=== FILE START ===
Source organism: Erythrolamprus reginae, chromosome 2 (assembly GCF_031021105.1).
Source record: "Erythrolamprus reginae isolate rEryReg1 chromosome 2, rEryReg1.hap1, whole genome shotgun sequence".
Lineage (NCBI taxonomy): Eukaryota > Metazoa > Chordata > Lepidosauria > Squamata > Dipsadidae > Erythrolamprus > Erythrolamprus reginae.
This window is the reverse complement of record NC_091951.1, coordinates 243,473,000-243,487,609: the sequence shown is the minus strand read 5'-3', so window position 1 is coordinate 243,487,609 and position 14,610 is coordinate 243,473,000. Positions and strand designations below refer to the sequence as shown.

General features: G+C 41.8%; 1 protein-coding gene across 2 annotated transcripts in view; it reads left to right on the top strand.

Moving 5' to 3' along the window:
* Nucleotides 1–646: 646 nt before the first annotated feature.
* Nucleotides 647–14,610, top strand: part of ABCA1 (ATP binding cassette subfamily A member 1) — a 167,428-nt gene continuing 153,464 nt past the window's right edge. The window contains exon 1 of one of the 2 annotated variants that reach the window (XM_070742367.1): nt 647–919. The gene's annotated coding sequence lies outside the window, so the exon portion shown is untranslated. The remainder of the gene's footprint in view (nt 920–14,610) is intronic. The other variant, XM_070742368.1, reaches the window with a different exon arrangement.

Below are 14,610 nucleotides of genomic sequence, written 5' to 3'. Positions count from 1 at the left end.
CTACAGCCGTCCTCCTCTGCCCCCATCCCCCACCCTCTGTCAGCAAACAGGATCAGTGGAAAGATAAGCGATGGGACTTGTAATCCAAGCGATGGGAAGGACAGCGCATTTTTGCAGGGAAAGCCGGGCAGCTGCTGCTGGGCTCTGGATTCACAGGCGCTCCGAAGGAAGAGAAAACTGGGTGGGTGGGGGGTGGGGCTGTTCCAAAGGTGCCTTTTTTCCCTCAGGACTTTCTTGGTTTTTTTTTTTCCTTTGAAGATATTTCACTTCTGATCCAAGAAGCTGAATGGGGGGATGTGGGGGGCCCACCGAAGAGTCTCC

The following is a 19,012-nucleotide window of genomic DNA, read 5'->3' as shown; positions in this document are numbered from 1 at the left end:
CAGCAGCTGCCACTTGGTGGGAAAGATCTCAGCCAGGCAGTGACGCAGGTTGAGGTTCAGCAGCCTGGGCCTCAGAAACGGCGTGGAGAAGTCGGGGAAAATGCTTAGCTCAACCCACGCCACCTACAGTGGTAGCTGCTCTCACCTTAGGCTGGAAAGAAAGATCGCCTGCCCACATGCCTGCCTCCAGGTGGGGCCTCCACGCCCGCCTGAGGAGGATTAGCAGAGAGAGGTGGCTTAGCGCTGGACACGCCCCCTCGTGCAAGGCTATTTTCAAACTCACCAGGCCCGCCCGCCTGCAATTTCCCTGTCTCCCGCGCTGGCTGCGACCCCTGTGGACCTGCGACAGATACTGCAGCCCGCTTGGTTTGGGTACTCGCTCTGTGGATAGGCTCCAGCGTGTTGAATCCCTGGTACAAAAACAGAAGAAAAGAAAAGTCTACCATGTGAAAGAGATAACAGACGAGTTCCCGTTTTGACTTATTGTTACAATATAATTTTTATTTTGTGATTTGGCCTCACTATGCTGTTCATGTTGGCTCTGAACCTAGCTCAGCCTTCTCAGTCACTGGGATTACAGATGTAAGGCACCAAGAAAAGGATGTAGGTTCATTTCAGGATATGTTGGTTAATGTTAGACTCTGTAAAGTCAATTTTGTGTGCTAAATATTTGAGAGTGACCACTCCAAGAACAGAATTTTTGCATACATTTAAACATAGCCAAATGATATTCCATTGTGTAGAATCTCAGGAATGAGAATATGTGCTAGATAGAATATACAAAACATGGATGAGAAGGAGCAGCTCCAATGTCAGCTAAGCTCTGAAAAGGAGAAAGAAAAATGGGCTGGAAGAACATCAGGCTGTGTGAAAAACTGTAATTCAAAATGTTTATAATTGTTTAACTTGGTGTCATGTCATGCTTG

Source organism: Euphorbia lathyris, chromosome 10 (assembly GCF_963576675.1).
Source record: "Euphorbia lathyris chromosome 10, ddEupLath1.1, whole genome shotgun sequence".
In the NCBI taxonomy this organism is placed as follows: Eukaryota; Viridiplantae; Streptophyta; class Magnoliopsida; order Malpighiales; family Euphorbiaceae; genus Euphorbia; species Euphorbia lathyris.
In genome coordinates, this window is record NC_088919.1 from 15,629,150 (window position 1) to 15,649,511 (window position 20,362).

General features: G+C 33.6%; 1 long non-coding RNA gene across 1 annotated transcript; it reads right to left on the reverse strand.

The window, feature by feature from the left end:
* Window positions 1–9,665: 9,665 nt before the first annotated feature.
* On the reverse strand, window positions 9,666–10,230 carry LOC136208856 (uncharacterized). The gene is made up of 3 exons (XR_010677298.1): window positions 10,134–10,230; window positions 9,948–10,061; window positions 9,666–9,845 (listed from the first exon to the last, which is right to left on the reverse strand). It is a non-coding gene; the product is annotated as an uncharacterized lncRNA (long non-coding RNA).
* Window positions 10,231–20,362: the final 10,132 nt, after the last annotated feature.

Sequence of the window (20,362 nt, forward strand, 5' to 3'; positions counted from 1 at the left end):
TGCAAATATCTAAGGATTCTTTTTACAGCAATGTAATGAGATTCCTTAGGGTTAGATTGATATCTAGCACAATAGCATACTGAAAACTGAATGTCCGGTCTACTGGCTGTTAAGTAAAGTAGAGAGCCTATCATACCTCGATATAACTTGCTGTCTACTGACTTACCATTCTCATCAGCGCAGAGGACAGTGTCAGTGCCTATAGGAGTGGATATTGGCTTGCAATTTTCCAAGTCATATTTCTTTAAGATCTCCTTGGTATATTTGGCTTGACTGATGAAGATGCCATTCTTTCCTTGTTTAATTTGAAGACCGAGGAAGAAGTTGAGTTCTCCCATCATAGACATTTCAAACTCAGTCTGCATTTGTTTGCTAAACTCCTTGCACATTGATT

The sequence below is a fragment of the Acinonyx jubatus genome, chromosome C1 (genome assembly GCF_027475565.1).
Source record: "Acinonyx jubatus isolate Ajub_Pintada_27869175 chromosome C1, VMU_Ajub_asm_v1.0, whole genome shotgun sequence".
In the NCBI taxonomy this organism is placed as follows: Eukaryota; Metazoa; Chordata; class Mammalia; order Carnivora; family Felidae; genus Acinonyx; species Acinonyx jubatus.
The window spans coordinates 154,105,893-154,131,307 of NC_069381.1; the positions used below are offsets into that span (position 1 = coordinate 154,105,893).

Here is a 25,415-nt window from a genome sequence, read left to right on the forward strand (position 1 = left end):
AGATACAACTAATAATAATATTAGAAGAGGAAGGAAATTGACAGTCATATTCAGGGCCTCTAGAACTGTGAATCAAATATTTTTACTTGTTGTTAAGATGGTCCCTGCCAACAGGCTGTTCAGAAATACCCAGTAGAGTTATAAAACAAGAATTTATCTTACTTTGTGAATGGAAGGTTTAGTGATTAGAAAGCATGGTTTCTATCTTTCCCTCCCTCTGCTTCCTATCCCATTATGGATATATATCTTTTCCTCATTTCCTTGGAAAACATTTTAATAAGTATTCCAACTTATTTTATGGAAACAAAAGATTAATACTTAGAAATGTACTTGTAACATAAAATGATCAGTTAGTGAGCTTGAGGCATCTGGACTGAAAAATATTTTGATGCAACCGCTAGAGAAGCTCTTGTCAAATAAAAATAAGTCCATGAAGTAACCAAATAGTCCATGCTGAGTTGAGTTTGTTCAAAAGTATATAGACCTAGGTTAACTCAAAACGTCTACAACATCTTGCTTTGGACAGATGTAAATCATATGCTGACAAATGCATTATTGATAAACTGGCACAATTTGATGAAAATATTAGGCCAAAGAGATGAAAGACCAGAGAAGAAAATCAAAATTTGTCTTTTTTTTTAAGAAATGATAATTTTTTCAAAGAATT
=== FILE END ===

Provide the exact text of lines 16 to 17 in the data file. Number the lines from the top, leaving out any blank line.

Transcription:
In genome coordinates, this window is record NC_088919.1 from 15,629,150 (window position 1) to 15,649,511 (window position 20,362).

General features: G+C 33.6%; 1 long non-coding RNA gene across 1 annotated transcript; it reads right to left on the reverse strand.